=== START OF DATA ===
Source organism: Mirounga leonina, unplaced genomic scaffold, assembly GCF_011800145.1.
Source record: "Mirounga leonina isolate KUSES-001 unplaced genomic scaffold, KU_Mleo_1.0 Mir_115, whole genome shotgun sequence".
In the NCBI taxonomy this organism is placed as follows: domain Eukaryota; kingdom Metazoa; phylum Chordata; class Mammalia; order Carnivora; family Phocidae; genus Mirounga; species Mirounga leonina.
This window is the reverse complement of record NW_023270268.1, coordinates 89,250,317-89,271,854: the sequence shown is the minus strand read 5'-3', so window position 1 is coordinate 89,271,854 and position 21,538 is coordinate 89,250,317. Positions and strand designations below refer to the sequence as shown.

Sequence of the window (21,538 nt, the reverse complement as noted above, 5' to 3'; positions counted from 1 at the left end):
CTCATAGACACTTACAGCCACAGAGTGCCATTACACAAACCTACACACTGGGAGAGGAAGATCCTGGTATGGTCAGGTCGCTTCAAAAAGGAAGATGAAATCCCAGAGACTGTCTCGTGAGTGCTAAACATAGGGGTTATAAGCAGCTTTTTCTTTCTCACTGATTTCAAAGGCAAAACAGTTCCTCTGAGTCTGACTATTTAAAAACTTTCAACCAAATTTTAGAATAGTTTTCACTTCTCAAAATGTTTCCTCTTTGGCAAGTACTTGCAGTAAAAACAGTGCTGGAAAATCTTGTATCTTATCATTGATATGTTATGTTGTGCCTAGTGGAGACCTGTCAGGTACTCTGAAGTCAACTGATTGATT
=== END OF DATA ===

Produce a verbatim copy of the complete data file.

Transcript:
Source organism: Mirounga leonina, unplaced genomic scaffold, assembly GCF_011800145.1.
Source record: "Mirounga leonina isolate KUSES-001 unplaced genomic scaffold, KU_Mleo_1.0 Mir_115, whole genome shotgun sequence".
In the NCBI taxonomy this organism is placed as follows: domain Eukaryota; kingdom Metazoa; phylum Chordata; class Mammalia; order Carnivora; family Phocidae; genus Mirounga; species Mirounga leonina.
This window is the reverse complement of record NW_023270268.1, coordinates 89,250,317-89,271,854: the sequence shown is the minus strand read 5'-3', so window position 1 is coordinate 89,271,854 and position 21,538 is coordinate 89,250,317. Positions and strand designations below refer to the sequence as shown.

Sequence of the window (21,538 nt, the reverse complement as noted above, 5' to 3'; positions counted from 1 at the left end):
CTCATAGACACTTACAGCCACAGAGTGCCATTACACAAACCTACACACTGGGAGAGGAAGATCCTGGTATGGTCAGGTCGCTTCAAAAAGGAAGATGAAATCCCAGAGACTGTCTCGTGAGTGCTAAACATAGGGGTTATAAGCAGCTTTTTCTTTCTCACTGATTTCAAAGGCAAAACAGTTCCTCTGAGTCTGACTATTTAAAAACTTTCAACCAAATTTTAGAATAGTTTTCACTTCTCAAAATGTTTCCTCTTTGGCAAGTACTTGCAGTAAAAACAGTGCTGGAAAATCTTGTATCTTATCATTGATATGTTATGTTGTGCCTAGTGGAGACCTGTCAGGTACTCTGAAGTCAACTGATTGATT